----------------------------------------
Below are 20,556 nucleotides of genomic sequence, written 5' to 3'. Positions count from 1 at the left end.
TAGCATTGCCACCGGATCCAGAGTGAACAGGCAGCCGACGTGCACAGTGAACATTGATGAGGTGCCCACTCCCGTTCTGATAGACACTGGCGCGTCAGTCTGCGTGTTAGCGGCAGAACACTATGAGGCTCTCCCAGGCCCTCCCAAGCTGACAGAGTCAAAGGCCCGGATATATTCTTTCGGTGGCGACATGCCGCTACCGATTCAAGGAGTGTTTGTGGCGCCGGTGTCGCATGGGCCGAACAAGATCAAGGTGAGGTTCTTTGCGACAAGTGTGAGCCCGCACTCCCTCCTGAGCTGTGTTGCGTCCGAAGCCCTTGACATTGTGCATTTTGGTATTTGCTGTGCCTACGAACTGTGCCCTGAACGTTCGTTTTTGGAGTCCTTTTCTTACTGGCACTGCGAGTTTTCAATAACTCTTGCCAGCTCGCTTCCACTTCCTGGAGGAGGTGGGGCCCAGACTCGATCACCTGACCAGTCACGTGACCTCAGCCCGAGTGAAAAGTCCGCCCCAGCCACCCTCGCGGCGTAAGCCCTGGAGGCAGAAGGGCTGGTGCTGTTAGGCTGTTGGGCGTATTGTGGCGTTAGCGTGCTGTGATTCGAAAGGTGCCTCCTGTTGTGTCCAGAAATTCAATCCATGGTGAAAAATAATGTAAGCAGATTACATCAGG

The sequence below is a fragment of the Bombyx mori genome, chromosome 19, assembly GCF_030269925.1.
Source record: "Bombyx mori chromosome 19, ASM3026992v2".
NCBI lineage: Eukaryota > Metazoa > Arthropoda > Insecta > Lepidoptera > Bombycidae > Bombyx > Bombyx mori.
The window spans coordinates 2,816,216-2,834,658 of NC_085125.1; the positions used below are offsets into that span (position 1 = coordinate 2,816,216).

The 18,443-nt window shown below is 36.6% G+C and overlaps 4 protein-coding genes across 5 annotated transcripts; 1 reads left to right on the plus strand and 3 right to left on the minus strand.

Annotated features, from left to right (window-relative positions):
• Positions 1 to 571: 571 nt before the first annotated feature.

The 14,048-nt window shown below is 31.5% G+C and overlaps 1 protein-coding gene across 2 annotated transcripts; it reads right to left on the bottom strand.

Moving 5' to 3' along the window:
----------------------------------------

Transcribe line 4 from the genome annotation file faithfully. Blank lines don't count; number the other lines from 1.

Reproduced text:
Source record: "Bombyx mori chromosome 19, ASM3026992v2".